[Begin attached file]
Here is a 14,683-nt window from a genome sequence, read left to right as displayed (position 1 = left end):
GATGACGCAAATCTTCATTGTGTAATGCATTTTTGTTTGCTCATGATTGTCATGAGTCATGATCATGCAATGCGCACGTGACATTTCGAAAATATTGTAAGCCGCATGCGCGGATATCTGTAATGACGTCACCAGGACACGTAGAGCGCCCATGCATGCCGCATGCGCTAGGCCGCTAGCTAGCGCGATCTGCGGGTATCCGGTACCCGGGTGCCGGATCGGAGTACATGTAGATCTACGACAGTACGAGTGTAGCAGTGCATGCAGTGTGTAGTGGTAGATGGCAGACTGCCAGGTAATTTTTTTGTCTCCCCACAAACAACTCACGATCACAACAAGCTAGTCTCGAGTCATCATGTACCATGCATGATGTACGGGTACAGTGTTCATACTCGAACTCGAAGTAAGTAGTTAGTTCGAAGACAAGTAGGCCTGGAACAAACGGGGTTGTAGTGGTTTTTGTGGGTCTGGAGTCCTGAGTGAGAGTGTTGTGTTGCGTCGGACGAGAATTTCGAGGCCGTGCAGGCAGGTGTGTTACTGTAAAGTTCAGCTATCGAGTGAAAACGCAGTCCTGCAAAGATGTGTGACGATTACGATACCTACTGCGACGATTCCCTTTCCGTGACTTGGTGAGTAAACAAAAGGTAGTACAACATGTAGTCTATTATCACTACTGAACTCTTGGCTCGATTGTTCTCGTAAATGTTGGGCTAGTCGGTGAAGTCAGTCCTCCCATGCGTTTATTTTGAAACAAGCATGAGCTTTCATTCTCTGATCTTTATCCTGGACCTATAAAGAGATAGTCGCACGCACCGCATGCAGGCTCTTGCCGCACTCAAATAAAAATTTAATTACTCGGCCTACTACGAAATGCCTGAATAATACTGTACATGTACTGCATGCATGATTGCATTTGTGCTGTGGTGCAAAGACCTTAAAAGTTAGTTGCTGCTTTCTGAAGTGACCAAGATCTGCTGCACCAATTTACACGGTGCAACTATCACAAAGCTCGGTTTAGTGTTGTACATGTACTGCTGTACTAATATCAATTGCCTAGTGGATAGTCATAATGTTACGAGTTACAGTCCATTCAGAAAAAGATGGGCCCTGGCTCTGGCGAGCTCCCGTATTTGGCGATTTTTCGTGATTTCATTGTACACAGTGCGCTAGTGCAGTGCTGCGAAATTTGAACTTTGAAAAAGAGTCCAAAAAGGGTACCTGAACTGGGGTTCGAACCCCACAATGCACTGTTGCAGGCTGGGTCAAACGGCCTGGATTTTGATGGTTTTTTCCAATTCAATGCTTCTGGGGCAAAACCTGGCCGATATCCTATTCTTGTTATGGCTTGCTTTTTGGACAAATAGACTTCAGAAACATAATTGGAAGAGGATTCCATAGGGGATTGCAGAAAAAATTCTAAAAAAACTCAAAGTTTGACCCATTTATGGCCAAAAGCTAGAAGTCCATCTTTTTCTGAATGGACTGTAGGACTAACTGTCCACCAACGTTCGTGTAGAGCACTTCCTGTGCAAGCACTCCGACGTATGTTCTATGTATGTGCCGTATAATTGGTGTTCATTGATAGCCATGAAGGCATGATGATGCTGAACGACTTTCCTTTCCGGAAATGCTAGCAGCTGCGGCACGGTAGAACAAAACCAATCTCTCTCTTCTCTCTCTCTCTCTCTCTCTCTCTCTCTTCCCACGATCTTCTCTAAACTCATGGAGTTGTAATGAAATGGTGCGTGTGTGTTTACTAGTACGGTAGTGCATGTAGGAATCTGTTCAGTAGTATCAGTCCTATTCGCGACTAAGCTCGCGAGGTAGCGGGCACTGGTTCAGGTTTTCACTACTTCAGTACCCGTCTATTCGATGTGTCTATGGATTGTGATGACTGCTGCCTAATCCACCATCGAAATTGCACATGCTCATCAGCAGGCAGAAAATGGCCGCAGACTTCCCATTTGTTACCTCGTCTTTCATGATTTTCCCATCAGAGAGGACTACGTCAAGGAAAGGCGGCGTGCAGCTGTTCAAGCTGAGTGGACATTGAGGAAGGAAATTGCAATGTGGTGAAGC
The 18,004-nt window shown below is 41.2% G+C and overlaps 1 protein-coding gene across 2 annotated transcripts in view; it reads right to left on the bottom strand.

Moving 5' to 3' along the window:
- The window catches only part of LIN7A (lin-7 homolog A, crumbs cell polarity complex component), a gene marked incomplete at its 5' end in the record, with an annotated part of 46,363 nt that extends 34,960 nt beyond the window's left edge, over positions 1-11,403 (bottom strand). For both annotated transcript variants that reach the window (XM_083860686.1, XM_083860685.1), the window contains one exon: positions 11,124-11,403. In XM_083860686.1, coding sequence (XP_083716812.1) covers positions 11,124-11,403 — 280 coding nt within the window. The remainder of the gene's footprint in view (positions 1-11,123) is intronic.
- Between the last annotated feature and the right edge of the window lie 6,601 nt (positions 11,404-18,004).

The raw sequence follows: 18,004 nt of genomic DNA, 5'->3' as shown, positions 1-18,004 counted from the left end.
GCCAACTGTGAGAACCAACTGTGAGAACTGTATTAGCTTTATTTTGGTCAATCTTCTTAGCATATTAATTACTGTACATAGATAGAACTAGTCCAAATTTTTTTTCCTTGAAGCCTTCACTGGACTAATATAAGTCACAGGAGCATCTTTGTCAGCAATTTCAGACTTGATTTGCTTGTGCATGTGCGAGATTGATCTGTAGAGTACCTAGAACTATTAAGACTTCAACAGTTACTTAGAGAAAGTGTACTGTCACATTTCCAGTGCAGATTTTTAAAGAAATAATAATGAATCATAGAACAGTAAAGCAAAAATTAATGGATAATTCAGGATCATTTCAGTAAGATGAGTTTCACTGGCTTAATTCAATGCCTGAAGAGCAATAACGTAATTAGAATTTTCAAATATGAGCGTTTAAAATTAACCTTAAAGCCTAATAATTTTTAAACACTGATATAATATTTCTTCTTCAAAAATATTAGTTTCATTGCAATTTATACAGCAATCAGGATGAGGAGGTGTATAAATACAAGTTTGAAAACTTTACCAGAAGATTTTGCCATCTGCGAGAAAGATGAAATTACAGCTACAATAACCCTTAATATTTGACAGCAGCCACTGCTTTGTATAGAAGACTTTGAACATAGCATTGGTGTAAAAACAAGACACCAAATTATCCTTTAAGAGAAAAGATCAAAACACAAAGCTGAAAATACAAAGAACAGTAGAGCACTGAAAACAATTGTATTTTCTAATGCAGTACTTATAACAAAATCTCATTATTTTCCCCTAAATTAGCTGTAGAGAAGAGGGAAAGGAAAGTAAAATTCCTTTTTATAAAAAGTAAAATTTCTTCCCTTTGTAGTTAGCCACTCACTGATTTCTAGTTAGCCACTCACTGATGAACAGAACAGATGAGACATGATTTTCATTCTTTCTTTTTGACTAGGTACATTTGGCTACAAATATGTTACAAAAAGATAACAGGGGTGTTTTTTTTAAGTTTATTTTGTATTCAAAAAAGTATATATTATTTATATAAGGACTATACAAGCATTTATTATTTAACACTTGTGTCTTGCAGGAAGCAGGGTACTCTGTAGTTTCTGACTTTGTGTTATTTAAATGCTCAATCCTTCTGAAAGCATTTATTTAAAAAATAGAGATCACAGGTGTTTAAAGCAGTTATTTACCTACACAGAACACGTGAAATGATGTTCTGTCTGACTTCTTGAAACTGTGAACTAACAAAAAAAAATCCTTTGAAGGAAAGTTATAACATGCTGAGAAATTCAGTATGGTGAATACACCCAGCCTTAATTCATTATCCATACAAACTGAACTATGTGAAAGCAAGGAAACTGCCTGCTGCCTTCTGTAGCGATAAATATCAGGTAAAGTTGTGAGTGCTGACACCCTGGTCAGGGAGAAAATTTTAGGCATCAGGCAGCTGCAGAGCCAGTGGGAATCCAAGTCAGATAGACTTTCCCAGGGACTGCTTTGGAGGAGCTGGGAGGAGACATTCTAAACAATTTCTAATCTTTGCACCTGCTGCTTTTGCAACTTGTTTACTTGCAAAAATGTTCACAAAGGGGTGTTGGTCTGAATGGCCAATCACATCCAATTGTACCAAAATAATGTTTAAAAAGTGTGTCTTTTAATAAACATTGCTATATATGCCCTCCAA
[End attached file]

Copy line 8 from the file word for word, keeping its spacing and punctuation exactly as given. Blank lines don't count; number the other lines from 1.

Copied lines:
GCCAACTGTGAGAACCAACTGTGAGAACTGTATTAGCTTTATTTTGGTCAATCTTCTTAGCATATTAATTACTGTACATAGATAGAACTAGTCCAAATTTTTTTTCCTTGAAGCCTTCACTGGACTAATATAAGTCACAGGAGCATCTTTGTCAGCAATTTCAGACTTGATTTGCTTGTGCATGTGCGAGATTGATCTGTAGAGTACCTAGAACTATTAAGACTTCAACAGTTACTTAGAGAAAGTGTACTGTCACATTTCCAGTGCAGATTTTTAAAGAAATAATAATGAATCATAGAACAGTAAAGCAAAAATTAATGGATAATTCAGGATCATTTCAGTAAGATGAGTTTCACTGGCTTAATTCAATGCCTGAAGAGCAATAACGTAATTAGAATTTTCAAATATGAGCGTTTAAAATTAACCTTAAAGCCTAATAATTTTTAAACACTGATATAATATTTCTTCTTCAAAAATATTAGTTTCATTGCAATTTATACAGCAATCAGGATGAGGAGGTGTATAAATACAAGTTTGAAAACTTTACCAGAAGATTTTGCCATCTGCGAGAAAGATGAAATTACAGCTACAATAACCCTTAATATTTGACAGCAGCCACTGCTTTGTATAGAAGACTTTGAACATAGCATTGGTGTAAAAACAAGACACCAAATTATCCTTTAAGAGAAAAGATCAAAACACAAAGCTGAAAATACAAAGAACAGTAGAGCACTGAAAACAATTGTATTTTCTAATGCAGTACTTATAACAAAATCTCATTATTTTCCCCTAAATTAGCTGTAGAGAAGAGGGAAAGGAAAGTAAAATTCCTTTTTATAAAAAGTAAAATTTCTTCCCTTTGTAGTTAGCCACTCACTGATTTCTAGTTAGCCACTCACTGATGAACAGAACAGATGAGACATGATTTTCATTCTTTCTTTTTGACTAGGTACATTTGGCTACAAATATGTTACAAAAAGATAACAGGGGTGTTTTTTTTAAGTTTATTTTGTATTCAAAAAAGTATATATTATTTATATAAGGACTATACAAGCATTTATTATTTAACACTTGTGTCTTGCAGGAAGCAGGGTACTCTGTAGTTTCTGACTTTGTGTTATTTAAATGCTCAATCCTTCTGAAAGCATTTATTTAAAAAATAGAGATCACAGGTGTTTAAAGCAGTTATTTACCTACACAGAACACGTGAAATGATGTTCTGTCTGACTTCTTGAAACTGTGAACTAACAAAAAAAAATCCTTTGAAGGAAAGTTATAACATGCTGAGAAATTCAGTATGGTGAATACACCCAGCCTTAATTCATTATCCATACAAACTGAACTATGTGAAAGCAAGGAAACTGCCTGCTGCCTTCTGTAGCGATAAATATCAGGTAAAGTTGTGAGTGCTGACACCCTGGTCAGGGAGAAAATTTTAGGCATCAGGCAGCTGCAGAGCCAGTGGGAATCCAAGTCAGATAGACTTTCCCAGGGACTGCTTTGGAGGAGCTGGGAGGAGACATTCTAAACAATTTCTAATCTTTGCACCTGCTGCTTTTGCAACTTGTTTACTTGCAAAAATGTTCACAAAGGGGTGTTGGTCTGAATGGCCAATCACATCCAATTGTACCAAAATAATGTTTAAAAAGTGTGTCTTTTAATAAACATTGCTATATATGCCCTCCAA